No. San Bernardino County does not allow commercial cannabis delivery businesses to operate within the county's unincorporated areas. However, the county does not prohibit anyone from driving through its jurisdiction on public roads for the purpose of delivering cannabis to and from other jurisdictions that permit commercial cannabis activities.
The Medical Marijuana Identification Card (MMIC) enables qualified patients to legally purchase cannabis-based THC and CBD products for treatment from state-licensed dispensaries. To obtain an MMIC under the California Medical Marijuana Program, you must schedule an appointment with the San Bernardino County Department of Public Health to apply for the card. Completed applications for MMICs are accepted by appointments only. The county Department of Public Health only schedules appointments for Monday to Wednesday, between 8:30 a.m. and 12:00 noon and 1:00 p.m. and 4:30 p.m. To schedule an appointment for an MMIC, contact the county department of health at (800) 782-4264.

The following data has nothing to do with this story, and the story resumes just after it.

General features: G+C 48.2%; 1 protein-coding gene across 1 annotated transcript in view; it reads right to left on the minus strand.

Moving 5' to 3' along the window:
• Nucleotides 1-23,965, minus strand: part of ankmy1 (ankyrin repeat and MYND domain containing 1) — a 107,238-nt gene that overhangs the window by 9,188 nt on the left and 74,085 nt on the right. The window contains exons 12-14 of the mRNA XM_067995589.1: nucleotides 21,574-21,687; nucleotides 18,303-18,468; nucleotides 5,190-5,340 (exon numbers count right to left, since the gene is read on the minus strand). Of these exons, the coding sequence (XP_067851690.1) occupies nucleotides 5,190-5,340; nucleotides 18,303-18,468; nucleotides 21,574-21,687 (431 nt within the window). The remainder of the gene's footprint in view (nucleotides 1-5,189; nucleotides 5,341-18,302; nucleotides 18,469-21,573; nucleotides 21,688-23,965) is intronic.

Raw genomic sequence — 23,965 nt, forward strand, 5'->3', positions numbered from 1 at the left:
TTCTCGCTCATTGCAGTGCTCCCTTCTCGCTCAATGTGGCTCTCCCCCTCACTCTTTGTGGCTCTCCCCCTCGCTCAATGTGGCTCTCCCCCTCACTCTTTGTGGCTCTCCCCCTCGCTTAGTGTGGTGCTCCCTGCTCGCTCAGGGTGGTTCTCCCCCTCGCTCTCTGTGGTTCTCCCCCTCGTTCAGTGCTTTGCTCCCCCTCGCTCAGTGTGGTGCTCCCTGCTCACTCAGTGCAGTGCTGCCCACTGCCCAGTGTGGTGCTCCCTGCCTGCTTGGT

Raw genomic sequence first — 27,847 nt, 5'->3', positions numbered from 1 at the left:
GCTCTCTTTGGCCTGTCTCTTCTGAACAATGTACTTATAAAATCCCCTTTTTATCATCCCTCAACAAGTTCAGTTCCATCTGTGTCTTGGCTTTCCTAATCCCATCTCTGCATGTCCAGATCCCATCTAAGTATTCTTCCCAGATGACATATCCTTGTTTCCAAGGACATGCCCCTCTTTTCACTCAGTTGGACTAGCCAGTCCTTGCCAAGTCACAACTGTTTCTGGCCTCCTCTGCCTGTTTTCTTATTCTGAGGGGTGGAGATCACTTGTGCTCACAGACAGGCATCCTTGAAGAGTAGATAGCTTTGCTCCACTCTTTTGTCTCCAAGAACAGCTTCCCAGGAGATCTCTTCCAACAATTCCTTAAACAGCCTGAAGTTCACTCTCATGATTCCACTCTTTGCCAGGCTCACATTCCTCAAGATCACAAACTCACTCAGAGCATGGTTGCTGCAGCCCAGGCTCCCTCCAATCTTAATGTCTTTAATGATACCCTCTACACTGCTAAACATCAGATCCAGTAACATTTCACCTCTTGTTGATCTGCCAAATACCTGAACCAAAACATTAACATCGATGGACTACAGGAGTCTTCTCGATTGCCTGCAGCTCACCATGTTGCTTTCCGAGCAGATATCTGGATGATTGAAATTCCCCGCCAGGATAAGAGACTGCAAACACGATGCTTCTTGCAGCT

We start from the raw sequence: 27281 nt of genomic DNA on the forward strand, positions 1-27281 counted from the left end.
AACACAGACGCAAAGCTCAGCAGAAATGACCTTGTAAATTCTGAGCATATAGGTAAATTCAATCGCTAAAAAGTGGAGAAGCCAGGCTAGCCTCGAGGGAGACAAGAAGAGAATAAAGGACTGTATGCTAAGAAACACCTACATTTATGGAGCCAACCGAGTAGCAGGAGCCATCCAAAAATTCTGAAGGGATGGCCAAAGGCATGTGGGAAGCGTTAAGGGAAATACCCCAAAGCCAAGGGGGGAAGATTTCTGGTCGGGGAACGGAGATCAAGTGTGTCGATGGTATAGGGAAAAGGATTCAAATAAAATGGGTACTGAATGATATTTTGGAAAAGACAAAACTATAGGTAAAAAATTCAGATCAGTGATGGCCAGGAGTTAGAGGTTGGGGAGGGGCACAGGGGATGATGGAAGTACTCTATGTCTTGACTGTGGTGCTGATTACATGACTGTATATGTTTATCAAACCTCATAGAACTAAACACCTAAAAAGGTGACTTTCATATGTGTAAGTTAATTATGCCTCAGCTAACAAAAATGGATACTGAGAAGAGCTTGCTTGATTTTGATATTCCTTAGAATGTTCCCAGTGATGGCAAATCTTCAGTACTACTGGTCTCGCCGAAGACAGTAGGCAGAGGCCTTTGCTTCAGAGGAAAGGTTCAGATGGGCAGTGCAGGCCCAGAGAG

Before scheduling an appointment with the Department, you are required to have obtained certification or written documentation from a physician or doctor licensed as a Doctor of Medicine (MD) or Doctor of Osteopathic Medicine (DO) in California. The certification must attest that you suffer from one or more approved qualifying medical conditions and that medical cannabis would be an appropriate treatment for the condition.
In the certification, the doctor must attest that the use of cannabis will ease the symptoms and that the potential benefits of medical cannabis use likely outweigh the risk to your health. The licensed MD or DO may use the Written Documentation of Patient's Medical Record form (CDPH Form No. 9044) or official letterhead to complete the required written documentation. MMIC applicants are also required to have completed the Application Form (CDPH Form No. 9042) before proceeding to the scheduled appointment with the county department of health. You may also contact the Department at (800) 782-4264 to have the MMIC application packet mailed to you.